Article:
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NPR Arts & Life

A 'Consuming' Portrait Of Appalachian Life

Chris Sullivan, the director of <em>Consuming Spirits</em>, utilizes multiple animation styles to tell his multifaceted story.
Chris Sullivan, the director of <em>Consuming Spirits</em>, utilizes multiple animation styles to tell his multifaceted story.

Earl Gray is about the closest thing to a celebrity that the small Appalachian town of Magguson has. In Chris Sullivan's debut animated feature, Consuming Spirits, Gray (Robert Levy) hosts a gardening show on the local radio station, and the occasional event around town.

His commentary tends to start practical, morph into poetic reveries, and then become impassioned — sometimes aggressive or despairing rants. His gravelly voice and edge-of-sanity delivery call to mind an alternate-universe Garrison Keillor after a career-long bender of whiskey, cigarettes and disappointment. One caller to his show asks about using the ashes from a trash-burning bonfire as garden fertilizer; Gray recommends against it, calling them the "bitter remains of charred memories."

That phrase might well be applied to Sullivan's emotionally raw, thoroughly original film as well, a labor of painstaking (and, one suspects, pain-exorcising) love 15 years in the making. Sullivan incorporates autobiographical details from a childhood heavily influenced by social services intervention, and from that seed springs a story about the fallout of broken homes, poverty, alcoholism and mental illness in small-town America.

He tells that story in an experimental stew of animation styles, using stop-motion miniatures for establishing shots, multilayered moving cutouts for the primary action, surrealist pencil sketches for dreams and memories, and occasional animated newsprint clippings thrown into the mix as well.

The effect is that of disjointed, haunted reverie, of alternate realities colliding, soundtracked by mumbled asides and an uneasy murmur of background noise. Gray's story intersects with that of Gentian Violet (Nancy Andrews) and Victor Blue (Sullivan), a sad-sack pair of middle-aged lovers who work in the paste-up department of the local newspaper, play together in a traditional Irish music duo, and steal kisses at Violet's house when they can get away from her mother — who suffers from dementia and is prone to wildly inappropriate sexual comments and attending dinner in the nude.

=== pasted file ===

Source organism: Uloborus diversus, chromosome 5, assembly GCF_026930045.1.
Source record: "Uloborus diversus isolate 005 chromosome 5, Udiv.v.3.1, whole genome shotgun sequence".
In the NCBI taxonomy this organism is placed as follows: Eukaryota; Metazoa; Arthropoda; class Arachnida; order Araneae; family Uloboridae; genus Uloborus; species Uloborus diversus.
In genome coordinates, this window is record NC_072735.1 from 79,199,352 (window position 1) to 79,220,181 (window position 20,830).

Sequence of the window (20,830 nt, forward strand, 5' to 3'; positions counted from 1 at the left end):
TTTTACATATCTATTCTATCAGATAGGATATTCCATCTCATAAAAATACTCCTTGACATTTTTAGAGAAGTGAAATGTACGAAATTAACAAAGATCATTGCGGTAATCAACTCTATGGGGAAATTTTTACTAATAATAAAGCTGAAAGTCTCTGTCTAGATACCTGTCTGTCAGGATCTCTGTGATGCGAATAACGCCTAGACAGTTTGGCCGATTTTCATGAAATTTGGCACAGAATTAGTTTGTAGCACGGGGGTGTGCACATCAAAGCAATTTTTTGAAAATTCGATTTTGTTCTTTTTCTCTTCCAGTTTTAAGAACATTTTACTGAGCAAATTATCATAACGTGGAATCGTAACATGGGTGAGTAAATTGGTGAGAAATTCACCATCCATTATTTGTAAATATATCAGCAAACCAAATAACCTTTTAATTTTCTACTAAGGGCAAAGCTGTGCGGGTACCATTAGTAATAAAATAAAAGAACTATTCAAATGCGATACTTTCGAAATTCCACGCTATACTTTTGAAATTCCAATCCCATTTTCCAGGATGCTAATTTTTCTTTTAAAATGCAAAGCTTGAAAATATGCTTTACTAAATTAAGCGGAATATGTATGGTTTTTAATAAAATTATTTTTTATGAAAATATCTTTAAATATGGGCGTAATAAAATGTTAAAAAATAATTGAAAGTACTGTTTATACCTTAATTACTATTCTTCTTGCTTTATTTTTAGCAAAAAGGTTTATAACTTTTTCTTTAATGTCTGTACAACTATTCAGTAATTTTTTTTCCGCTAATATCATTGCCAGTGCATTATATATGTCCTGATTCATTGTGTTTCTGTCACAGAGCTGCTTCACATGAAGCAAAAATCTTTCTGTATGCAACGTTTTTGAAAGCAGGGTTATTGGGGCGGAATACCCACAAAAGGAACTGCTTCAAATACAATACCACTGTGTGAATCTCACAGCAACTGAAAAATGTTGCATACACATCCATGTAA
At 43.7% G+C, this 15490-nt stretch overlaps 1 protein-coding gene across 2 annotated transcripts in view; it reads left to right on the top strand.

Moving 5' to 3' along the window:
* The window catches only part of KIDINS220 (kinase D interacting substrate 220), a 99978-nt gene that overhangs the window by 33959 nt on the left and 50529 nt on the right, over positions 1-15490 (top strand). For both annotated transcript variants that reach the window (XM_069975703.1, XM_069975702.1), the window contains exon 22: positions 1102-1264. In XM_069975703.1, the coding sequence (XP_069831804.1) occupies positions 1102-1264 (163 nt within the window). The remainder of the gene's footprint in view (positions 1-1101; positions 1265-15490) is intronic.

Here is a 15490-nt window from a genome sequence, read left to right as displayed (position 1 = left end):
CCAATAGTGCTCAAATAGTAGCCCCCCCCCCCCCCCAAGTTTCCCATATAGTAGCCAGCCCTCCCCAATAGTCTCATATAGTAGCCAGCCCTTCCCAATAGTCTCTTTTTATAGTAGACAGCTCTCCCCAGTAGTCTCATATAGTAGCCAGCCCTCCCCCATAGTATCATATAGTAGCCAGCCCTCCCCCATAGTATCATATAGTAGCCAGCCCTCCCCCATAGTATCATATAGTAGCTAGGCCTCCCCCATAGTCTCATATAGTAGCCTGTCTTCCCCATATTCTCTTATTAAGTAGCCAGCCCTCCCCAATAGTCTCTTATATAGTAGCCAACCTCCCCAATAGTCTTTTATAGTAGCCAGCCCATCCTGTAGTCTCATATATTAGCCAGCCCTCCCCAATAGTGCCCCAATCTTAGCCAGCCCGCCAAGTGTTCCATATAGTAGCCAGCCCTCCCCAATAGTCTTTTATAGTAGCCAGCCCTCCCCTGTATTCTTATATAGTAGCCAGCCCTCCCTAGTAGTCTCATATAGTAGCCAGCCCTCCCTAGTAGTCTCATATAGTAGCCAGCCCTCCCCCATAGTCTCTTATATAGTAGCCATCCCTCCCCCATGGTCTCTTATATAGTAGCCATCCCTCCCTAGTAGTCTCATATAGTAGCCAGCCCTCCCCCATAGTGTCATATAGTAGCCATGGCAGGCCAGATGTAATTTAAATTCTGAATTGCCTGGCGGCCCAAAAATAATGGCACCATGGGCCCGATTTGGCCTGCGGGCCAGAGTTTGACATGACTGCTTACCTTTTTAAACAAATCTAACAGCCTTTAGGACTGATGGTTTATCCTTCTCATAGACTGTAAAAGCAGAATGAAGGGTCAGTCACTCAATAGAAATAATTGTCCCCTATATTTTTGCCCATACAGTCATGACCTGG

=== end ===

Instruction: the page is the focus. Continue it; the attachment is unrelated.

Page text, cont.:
As the film methodically unfolds (it clocks in at well over two hours, but the hypnotic effect of Sullivan's hallucinatory style prevents it from ever seeming overlong), it becomes apparent that the connections between these characters run back for years and are full of unsavory details long kept in the dark. In the film's opening minutes, a nun is run down in a traffic accident, and that event begins tearing down the walls that have obscured these secrets, initiating a freak show of a narrative.

Sullivan's Appalachian Gothic takes us into a convent chapel where the mother superior makes product endorsements part of her tour; a tiny local-history museum where unruly children chatter while being told about the ghoulish, recently found Indian corpse that's been hurriedly taxidermied and added to a display; and into the touched mind of Victor, a depressive, alcoholic man-child who drifts in and out of consciousness behind the wheel of his truck while listening to Gray's radio show.

At one point, while both of them are wallowing in a dirty haze of boozy desperation, Victor makes a clumsy case that he and Gentian are made for each other: They're both so ugly that no one else would pay either of them any mind anyway, he posits.

As rendered by Sullivan, it seems plausible: His visual style highlights and caricatures the most awkward aspects of his characters — misshapen features, exaggerated skin flaws and spots, bloodshot eyes, patchy hair — until they nearly become visual representations of their own insecurities.

Only it's not just these two. The entire world he's built is constructed of ugliness shot through with moments of unexpected beauty, like the light that shines through the stained glass at the convent, or the sinuous grace of Sullivan's pencil-sketched dream sequences.

His narrative is the same way. In a story built on ugly secrets and lifetimes of terrible events, small moments of beauty and redemption sneak through — proving that sometimes utilizing those bitter remnants of charred memories can prove more fruitful than Earl Gray thought. (Recommended)

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